Russian current account surplus, capital ouflow to vanish -cbank

* Central bank sees current account in deficit by 2015

* Capital outflow to disappear by 2014, seen at $65 bln in 2012

* Balance of payments faces risks from oil price, global sentiment

* Inflation seen at 5-6 pct in 2013, 4-5 pct in 2014-15

* GDP growth seen at 3.7 pct in 2013

By Jason Bush

MOSCOW, Oct 3 - Russia's central bank expects the country's current account surplus to disappear by 2015 but it hopes capital will also exit the country at a slower pace, keeping the currency market stable, according to its mid-term monetary strategy.

A slide in the current account surplus, which measures the excess of earnings from foreign trade and investments over equivalent outgoings, has concerned economists, as it increases risks to the rouble and economic growth.

But a decrease in capital flight from Russia - which the central bank said would depend on investor sentiment and how the global economy developed - would mitigate these risks, reducing the demand for foreign currency and keeping the overall balance of payments stable.

The document, submitted to parliament this week, provides insights into the central bank's strategic thinking as it reorients monetary policy away from managing the rouble exchange rate to targeting inflation in the world's ninth-largest economy.

Reducing inflation, now over 6 percent, is crucial to providing the kind of stable economic conditions for Russia to pull off the difficult transition from oil-fuelled consumption to investment-led growth.


The central bank's focus on the external balance of payments accounts reflects their importance for driving the money supply, a key determinant of the long-run inflation trend.

But the central bank strategy had little to say about other factors relevant to price dynamics, such as inflation expectations and the economy's long-run output potential.

Its focus on external variables suggests that it is still heavily influenced by its traditional role as custodian of the rouble - a mindset that may need to shift as low inflation replaces rouble stability as the main policy objective.

In its central oil price scenario, based on the government's forecasts, the central bank sees the the current account surplus shrinking to $25.2 billion in 2013 - down from a forecast surplus of $79.9 billion in 2012 - and becoming an $8.8 billion deficit in 2015, as imports grow faster than exports.

However, it expected that capital outflows would also decline sharply, to $10 billion in 2013 from $65 billion this year, with an inflow of $15 billion in 2015, allowing Russia to continue accumulating foreign exchange reserves.

The central bank cited low interest rates in other countries as a factor that would encourage more investment into Russia, but cautioned that its rosy capital flow predictions hinged on assumptions about the international economy.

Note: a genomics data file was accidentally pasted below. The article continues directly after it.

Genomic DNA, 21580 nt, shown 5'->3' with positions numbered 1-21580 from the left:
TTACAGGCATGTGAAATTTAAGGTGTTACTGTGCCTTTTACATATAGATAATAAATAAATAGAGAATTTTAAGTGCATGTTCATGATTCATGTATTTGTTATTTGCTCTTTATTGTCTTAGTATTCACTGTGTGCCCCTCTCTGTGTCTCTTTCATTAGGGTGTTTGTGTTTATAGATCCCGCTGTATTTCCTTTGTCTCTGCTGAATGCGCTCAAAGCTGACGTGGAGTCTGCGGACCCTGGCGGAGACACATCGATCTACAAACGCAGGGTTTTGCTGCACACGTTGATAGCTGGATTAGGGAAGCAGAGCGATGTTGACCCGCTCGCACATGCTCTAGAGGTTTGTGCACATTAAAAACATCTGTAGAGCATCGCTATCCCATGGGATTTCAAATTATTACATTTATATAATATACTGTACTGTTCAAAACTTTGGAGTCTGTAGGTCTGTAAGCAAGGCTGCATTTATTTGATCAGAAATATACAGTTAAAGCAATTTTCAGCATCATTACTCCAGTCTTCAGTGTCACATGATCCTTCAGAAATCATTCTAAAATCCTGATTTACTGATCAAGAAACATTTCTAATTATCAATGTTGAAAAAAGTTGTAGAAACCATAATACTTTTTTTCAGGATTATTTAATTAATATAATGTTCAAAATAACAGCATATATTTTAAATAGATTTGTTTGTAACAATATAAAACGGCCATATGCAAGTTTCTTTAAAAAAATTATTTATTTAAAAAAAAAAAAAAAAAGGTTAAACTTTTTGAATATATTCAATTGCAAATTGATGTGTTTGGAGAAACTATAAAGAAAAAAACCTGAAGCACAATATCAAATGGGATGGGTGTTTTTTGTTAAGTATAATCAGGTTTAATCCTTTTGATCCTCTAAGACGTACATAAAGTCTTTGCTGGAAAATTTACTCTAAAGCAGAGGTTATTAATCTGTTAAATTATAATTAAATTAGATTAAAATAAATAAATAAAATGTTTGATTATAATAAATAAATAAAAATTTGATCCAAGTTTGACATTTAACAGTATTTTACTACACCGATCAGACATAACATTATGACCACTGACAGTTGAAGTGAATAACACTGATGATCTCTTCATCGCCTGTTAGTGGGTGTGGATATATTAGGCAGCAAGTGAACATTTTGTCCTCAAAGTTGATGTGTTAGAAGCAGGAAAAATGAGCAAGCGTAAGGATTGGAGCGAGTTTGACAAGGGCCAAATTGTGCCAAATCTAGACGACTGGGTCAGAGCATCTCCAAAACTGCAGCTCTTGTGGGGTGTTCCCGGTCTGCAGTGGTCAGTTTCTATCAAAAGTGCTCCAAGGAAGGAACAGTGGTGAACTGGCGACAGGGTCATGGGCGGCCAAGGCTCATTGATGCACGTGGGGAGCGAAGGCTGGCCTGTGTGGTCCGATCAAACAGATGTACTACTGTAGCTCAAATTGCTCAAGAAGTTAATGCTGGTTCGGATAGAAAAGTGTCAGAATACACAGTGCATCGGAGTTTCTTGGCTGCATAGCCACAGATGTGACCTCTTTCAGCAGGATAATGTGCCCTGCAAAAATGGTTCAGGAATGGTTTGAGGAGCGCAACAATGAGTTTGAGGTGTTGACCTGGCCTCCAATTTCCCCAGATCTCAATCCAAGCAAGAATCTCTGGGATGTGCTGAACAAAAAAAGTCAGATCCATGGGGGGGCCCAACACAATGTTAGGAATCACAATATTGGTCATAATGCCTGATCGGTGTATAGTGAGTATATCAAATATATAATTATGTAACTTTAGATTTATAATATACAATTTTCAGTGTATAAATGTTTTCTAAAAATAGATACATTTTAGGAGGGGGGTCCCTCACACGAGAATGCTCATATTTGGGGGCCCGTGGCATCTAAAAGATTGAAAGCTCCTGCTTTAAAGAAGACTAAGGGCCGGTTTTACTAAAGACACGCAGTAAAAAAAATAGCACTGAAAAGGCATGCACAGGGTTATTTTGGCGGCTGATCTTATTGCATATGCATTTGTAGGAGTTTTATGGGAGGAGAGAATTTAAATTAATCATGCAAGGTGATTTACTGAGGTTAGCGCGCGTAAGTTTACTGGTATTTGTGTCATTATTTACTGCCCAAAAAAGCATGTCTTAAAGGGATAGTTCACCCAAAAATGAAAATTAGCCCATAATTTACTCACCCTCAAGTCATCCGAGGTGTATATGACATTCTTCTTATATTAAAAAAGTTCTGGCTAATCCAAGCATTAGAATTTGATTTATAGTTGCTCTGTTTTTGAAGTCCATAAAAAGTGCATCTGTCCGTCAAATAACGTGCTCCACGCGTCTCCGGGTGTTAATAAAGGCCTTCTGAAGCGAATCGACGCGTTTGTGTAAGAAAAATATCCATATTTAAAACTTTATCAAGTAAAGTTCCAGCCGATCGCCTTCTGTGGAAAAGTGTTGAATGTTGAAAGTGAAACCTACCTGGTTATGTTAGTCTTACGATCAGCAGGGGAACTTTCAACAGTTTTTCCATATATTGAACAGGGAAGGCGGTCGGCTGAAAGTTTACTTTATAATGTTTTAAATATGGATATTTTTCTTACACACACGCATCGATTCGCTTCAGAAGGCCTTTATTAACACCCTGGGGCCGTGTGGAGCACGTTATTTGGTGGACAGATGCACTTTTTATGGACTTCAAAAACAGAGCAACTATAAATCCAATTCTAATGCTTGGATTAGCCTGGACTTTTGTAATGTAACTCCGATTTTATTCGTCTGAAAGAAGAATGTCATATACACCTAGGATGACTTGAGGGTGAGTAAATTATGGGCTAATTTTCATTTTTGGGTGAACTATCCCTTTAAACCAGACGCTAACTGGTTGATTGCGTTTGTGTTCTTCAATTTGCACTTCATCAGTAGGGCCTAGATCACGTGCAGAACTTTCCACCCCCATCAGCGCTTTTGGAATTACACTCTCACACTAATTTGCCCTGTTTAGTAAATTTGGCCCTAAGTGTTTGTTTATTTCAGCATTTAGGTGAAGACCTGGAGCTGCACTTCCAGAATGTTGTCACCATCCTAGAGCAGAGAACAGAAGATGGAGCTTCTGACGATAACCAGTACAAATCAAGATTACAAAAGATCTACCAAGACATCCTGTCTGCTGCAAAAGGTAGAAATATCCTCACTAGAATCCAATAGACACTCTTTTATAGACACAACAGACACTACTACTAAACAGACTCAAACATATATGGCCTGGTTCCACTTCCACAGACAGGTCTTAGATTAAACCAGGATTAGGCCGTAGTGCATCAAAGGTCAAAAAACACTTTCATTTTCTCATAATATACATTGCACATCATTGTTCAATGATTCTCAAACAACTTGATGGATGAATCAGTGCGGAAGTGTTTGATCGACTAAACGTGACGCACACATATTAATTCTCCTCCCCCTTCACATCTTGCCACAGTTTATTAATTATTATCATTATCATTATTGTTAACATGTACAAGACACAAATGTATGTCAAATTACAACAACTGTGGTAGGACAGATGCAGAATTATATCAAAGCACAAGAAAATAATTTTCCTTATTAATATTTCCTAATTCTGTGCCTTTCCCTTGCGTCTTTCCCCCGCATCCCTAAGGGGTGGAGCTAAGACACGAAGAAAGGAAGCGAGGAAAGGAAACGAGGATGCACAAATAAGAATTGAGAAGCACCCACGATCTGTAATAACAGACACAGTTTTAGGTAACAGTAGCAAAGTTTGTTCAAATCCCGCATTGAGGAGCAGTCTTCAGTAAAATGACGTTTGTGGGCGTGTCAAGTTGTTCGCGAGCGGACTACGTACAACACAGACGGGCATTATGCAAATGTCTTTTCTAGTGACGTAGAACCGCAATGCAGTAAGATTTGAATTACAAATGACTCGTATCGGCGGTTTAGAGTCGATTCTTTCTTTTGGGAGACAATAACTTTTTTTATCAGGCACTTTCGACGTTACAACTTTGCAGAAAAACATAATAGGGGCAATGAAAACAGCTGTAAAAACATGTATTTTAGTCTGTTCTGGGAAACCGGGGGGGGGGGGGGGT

"The movement of transnational capital flows will depend on the state of foreign financial systems and trends on the global financial market, the sentiments of global investors. The risks of an outflow of capital remains," the document said.


The central bank also reiterated its aim of reducing inflation to 5 percent or lower and managing interest rates more tightly, while allowing the rouble to fluctuate more freely.

It would continue to target money market interest rates as its basic mechanism for monetary and credit policy, aiming over the next three years to narrow the spread between the central bank's deposit and lending rates.

In addition to one-day repo operations now used predominantly to manage liquidity, the central bank said it would make greater use of one-day currency swaps, precious metal swaps and one-week repo operations.

These instruments are aimed at preventing market interest rates exceeding the upper range of the central bank's interest rate corridor, and keeping market rates close to the centre of this corridor, the central bank said.

The central bank forecast that gross domestic product would grow by 3.7 percent in 2013, assuming the oil price averages $97 per barrel, though the economy would shrink by 0.4 percent were the oil price instead to average $73.

In 2014 and 2015, growth could be anywhere between 2 and 5 percent, depending on the oil price, the central bank said.

Economists polled by Reuters last month forecast 3.6 percent GDP growth in 2013. The Economy Ministry forecasts GDP growth of 3.5 percent this year.

Below is a table of key forecasts in the central bank's monetary policy strategy for 2013-15 (figures in billions of dollars unless otherwise stated).

Urals Current Net Change Total Growth Inflation oil account private in reserves in gross target price surplus sector foreign (year domestic (change ($ per capital exchange end)* product in CPI, barrel) outflow reserves (pct) pct) 2012 109 79.9 65.0 15 505 2013 73 7.0 35.0 (25.2) 480 (0.4) 5-6 97 25.2 10.0 18.0 523 3.7 5-6 121 88.3 0.0 91.5 597 4.0 5-6 2014 76 (1.4) 15.0 (14.3) 466 4-5 101 14.7 0.0 16.8 540 4-5 126 77.8 (5.0) 85.2 682 4-5 2015 78 (18.6) 10 (26.1) 440 4-5 104 (8.8) (15.0) 8.7 549 4-5 130 51.8 (20.0) 73.3 755 4-5

*Forecasts for the high, low and medium oil price scenarios are cumulative.

(Writing by Jason Bush; Additional reporting by Maya Dyakina and Maria Tsvetkova; Editing by Douglas Busvine, John Stonestreet)

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